In 1981 riots broke out in Moss Side where I lived. It reflected the oppression experienced by the Afro-Caribbean people in that area; that they were discriminated against in housing, education and employment.
After the riots, people like me – a student living locally -joined the Moss Side Defence Committee. We raised money to support the many young people who had been given harsh sentences for sometimes taking part in the riots and sometimes for just being in the area.
One of the fundraising events was a social held in Hulme Labour Club and that night the actor Anthony Booth (actor) showcased his new band “Putsch”. They came on the stage dressed in paramilitary outfits and sang songs about the new free trade union in Poland called Solidarity that had challenged the Communist state.
Manchester’s trade union politics at that time were still dominated by the Communist Party, who were pro-Soviet and suspicious of Solidarity, but younger non-Communists identified with the new Polish trade union and it was common to see trade unionists wearing the iconic red badge.
Solidarity started in the huge Lenin shipyard of Gdansk. Today Gdansk is a hotspot for cheap flights from the UK for even cheaper weekends away. But it is more than a pretty town sitting on the side of the Baltic. It was where the Second World War began on 1 September 1939 and was home to my favourite writer, Gunter Grass.
The European Solidarity Centre, is a museum and library in Gdańsk, devoted to the history of Solidarity, the Polish trade union.
The ESC is an ugly building, made more human by the monument at the front of the building to shipyard workers shot down in 1970, and by the story told in the exhibition.
The story of Solidarity is an exciting and inspiring one, particularly if you believe that trade unions are crucial in creating a democratic society.
But the exhibition is dominated by mustachoied men in overalls and better off men in well-cut suits. The shipyard was not a male workplace; 50% of the workers were women who did the manual work as well as administration, healthcare and catering. The women did not get equal pay, even when doing some of the most dangerous work.
The strike in 1980 started because of one woman, Anna Walentynowicz, a veteran activist for free trade unions, who was rewarded for this by being sacked a few months before she was due to retire. But the shipyard workers refused to accept it and demanded that she should be reinstated. They won, and Anna alongside another mustachoied man, Lech Walesa, became a co-founder of Solidarity. The strike became more than just about one woman it evolved into a broader movement for a democratic society. After eighteen days strikes broke out across Poland and the Government conceded to Solidarity’s demands.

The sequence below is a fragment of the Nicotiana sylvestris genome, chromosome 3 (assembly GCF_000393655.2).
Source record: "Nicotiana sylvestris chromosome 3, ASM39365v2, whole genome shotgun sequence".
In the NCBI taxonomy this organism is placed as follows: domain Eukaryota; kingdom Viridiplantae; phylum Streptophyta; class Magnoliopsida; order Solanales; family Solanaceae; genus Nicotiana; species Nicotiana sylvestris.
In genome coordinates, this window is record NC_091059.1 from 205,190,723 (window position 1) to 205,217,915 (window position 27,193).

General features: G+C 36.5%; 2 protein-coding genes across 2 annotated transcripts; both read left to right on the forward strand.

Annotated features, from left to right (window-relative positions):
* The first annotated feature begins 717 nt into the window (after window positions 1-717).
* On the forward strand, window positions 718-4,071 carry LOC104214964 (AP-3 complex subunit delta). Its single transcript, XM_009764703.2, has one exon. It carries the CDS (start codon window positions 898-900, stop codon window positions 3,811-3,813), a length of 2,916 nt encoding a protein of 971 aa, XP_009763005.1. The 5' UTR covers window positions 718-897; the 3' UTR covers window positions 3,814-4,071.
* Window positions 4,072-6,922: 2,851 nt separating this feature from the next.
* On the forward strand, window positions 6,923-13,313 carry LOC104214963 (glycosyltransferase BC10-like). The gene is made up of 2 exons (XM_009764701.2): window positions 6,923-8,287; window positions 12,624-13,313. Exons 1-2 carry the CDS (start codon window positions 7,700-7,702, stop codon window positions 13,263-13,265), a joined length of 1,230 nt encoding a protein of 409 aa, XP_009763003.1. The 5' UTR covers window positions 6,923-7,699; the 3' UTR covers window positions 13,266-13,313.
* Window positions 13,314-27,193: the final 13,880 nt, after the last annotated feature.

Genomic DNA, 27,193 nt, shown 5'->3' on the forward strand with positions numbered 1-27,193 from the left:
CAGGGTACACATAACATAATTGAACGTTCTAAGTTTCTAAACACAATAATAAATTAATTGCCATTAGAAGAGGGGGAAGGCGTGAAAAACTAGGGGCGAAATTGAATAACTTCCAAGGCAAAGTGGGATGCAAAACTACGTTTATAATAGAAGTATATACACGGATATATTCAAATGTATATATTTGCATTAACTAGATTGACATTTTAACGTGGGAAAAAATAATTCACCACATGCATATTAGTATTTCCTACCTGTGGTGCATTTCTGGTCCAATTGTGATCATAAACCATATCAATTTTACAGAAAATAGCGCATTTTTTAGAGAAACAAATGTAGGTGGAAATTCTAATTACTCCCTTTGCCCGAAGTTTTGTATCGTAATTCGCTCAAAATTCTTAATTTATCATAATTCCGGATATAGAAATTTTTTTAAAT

The women’s story is not told in the exhibition, but I found a leaflet that had been produced to put them back into the history of Solidarity: Women’s Pathway Through Gdansk Shipyard.
Women played more than a 50% role in the events that took place in 1980. They not only ran the strike committee, they produced publications about events, stood at the gates physically keeping people in the shipyard and in support of the strike, and were beaten, abused and imprisoned alongside the men and went into hiding for many years to avoid being put into prison.
The strike was not just about setting up free trade unions , but about other freedoms and there were 21 demands made by the strike committee which were written up on boards and displayed at the entrance to the shipyard. Workers demanded everything from a say in how the economy worked to childcare support.
In 1985 Anna said; “We must not wait passively. A free Poland is our aim, but no one will give us that freedom. Our passivity will result in their murdering more and more of us, in more and more people suffering. We must educate, because even when a free Poland is achieved, the nation will be so exhausted that there will be no one to lead it.”
The events of 1980 were part of a long historical struggle by the people of Poland for a democratic society. One that heightened after the Second World War and their forceful takeover by the Communist Party and their incorporation into the Soviet empire.
In Warsaw I met up with filmmakers Marta Dzido and Pytor Sliwowski. In their film “Solidarity According to Women ”(2016) by I found out the true story of the women’s involvement in the strike, the wider politics of Poland at that time and for me most importantly; what happened to the women in the days, weeks, months and years after the strike.
As Marta comments “After 16 interviews, I know that the women’s fight was no different from the men’s. The women were active, they had their political dreams although they never cared about being leaders of the trade union. Only one of them was invited to the Round Table discussions: Grażyna Staniszewska. After ’89 few women of the Solidarity movement decided to enter politics, which doesn’t mean that they gave up on being involved in the public sphere.”
The Solidarity women have almost completely been airbrushed from the official history of the strike and its afterward. This film was partly funded by the ESC but you cannot find it, or any reference to it in the Museum.
This is not surprising as life for women in Poland today under a right wing populist government is not easy. There is a counter movement and women are organising particularly over the threat to abortion rights. Marta and Pytor’s film is important history, it shows how women and men have always fought back against repression in Poland and hopefully will inspire present day generations that they can fight and win.
You can buy “Solidarity According to Women” here email@example.com
You can watch a documentary film about Anna Walentynowicz on youtube here